The collective unconsciousness and the self are information sources that go much beyond personal experiences. The blend of the conscious and unconscious dialogue is constant and the symbols that arise in consequent dreams are the language of the unconsciousness, and could be a medium of inspiration and art. It is this process that can also be the driving force behind psychosomatic problems. Being out of “sync” is an indication of imbalance. Although we never see the invisible pure form of the archetypal thing, we can strive to harmonize with its manifested pattern and essence (Storr, 1983). The simultaneous awareness of these connections, the “Ah ha” experiences are the spontaneous automatic reactions that do not follow the rules of the rational mind. Jane Cicchetti (2001), in an interview, said that “Jung felt that symbols were the best possible expression of a reality and wholeness that is greater than the intellect can conceive; that symbols point the way to a greater reality.” She also points out that when we open our minds to this reality, we are able to make connections and see the wholeness of a homeopathic case more readily.” Being aware of how symbols give us understanding of life’s paradoxes and potential creativity is the basis for moving toward wholeness. Homeopathic remedies resonate with natures plan and they can be identified and matched with the emerging articulated “self.”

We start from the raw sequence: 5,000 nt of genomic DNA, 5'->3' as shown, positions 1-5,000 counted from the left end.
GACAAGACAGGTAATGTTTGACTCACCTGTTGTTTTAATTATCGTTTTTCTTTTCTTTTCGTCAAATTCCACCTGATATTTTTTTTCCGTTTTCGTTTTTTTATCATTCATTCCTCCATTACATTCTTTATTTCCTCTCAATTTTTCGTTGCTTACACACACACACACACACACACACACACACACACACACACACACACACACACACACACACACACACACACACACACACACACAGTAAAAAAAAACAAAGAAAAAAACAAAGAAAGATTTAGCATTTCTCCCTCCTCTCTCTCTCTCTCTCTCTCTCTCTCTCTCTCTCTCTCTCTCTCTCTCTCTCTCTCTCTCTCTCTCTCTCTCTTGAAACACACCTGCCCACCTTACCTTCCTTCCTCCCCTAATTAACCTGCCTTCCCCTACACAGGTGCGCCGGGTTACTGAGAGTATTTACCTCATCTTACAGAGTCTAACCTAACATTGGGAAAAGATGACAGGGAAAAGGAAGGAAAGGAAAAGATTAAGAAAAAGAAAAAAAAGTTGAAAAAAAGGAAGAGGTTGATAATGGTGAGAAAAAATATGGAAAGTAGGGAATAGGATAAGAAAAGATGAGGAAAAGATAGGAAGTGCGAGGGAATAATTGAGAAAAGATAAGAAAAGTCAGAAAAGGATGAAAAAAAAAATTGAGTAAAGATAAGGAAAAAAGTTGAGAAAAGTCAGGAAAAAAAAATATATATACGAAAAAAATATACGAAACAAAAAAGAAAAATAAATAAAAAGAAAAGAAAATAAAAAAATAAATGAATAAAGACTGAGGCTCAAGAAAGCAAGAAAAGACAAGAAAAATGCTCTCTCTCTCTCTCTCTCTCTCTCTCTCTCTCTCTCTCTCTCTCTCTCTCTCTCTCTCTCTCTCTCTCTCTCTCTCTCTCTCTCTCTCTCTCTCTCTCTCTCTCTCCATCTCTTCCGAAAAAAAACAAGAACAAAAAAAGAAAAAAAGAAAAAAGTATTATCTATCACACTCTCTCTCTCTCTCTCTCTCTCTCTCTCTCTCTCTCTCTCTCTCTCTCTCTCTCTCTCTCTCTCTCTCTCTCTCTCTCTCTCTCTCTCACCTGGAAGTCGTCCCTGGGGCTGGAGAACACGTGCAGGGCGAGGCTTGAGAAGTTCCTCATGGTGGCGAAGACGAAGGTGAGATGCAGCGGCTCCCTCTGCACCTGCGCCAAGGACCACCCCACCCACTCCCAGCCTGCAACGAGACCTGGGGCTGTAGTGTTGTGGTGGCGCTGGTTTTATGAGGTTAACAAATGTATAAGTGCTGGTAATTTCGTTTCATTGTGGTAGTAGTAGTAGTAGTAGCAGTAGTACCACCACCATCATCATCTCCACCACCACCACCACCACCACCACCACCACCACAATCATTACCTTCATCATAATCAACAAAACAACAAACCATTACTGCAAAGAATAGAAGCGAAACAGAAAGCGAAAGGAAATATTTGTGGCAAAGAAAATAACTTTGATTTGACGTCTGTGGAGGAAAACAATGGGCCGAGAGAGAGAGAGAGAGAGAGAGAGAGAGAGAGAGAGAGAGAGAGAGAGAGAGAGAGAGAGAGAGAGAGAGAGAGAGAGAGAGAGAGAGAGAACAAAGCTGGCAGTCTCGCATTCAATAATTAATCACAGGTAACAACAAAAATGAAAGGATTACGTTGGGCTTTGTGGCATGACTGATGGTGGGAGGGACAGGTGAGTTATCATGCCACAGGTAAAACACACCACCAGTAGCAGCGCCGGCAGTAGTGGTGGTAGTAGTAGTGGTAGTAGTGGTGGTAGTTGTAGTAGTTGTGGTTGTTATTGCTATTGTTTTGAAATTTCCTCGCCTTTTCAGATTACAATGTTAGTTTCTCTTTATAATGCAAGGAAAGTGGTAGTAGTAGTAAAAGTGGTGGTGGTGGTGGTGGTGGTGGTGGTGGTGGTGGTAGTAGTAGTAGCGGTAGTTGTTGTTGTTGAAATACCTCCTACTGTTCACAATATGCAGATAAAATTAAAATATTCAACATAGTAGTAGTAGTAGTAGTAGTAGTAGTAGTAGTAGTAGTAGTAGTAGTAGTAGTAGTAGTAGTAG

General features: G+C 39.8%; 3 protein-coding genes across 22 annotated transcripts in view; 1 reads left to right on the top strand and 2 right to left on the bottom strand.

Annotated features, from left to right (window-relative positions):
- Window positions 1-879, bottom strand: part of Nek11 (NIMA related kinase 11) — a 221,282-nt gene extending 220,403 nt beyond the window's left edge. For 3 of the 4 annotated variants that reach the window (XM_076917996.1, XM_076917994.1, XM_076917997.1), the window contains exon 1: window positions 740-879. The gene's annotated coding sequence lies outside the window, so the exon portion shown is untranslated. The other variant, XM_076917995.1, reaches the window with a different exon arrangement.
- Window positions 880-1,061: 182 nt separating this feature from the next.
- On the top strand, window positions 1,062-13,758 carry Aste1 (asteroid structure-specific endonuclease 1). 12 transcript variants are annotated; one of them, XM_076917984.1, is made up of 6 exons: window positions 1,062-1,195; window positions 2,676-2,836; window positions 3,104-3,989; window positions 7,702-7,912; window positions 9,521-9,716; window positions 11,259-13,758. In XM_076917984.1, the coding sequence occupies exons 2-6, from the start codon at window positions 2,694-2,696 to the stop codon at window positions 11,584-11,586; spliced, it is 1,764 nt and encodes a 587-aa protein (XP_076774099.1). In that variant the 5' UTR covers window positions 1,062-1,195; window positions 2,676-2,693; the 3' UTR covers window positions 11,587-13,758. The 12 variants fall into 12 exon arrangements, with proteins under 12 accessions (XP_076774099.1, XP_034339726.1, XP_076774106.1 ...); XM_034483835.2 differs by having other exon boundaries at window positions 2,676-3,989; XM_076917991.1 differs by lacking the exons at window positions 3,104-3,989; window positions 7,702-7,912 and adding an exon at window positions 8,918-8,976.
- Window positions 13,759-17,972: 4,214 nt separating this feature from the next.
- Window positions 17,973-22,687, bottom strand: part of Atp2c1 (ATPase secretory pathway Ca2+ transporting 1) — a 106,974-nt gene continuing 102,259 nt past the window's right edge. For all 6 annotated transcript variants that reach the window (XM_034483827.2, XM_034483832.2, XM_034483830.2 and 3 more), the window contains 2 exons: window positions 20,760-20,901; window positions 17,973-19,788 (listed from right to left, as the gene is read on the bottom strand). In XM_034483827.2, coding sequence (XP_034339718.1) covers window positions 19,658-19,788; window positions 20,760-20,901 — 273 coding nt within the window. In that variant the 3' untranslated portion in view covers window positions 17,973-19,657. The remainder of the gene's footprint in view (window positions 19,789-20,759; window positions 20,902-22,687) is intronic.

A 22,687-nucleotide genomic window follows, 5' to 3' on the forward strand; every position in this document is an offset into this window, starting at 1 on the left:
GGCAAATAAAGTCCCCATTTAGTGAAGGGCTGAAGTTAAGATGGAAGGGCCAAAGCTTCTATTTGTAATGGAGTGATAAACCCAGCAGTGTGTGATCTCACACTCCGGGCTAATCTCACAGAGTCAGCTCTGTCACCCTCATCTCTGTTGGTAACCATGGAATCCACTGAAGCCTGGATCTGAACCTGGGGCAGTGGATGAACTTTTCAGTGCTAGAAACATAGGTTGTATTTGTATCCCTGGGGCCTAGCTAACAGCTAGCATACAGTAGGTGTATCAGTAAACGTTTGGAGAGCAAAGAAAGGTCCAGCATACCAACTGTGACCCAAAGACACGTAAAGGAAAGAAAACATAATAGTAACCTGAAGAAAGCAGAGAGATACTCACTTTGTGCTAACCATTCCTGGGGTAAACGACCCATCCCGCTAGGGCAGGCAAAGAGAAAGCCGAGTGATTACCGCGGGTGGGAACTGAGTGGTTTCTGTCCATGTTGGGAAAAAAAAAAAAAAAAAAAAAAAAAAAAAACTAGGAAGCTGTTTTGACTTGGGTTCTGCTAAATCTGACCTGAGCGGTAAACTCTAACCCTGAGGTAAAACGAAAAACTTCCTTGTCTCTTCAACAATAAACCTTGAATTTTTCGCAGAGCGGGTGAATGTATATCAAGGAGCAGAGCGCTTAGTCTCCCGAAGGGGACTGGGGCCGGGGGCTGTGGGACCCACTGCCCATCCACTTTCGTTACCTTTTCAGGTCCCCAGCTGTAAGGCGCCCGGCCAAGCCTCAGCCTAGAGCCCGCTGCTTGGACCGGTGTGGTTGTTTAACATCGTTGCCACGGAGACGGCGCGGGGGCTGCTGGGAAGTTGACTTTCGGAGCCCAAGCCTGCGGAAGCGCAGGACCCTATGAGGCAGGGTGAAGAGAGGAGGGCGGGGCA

After practicing systemic psychotherapy (an ecological approach that works with interpersonal relationships) and homeopathy (similarly a holistic healing process) for many years, I have found that the most reliable information for developing a successful therapeutic plan comes from understanding someone’s temperament and how they view themselves and others.
To help assess and reperatorize symptoms within the framework of temperament and constitution I use the Genogram (McGoldrick, 2011). The Genogram is a transgenerational and psychological family tree that depicts an individual’s relationships, family patterns and influences (See http://stanfield.pbworks.com/f/explaining_genograms.pdf for images and symbols).Factual information about illnesses etc., help determine miasmatic patterns and legacy. Parental traits and communication (i.e. open, closed, nurturing, controlling, abusive etc.) from one’s own narrative allow for an understanding of how one was raised and reared relevant to developing communication and cultural traits. Constant recording of sensations, modalities, locations, and related ailments will produce an ongoing narrative and openings for uncovering striking and unique symptoms applicable to determining homeopathic remedies and psychotherapy directions.
The Genogram is a tangible and visual means to map large amounts of information in a concise manner and framework. At a glance, one can see the complexity of the family context and its’ connections to past and current emotional issues. It allows a clear introduction and means to explore the patient’s life patterns. It provides a sense of history and psychological attributes relevant for counseling and homeopathic assessments. The Genogram portrays the ongoing evolutionary journey and interconnections to larger contexts of education, employment, race, culture, ethnicity, class, religion, health and many other structures and issues.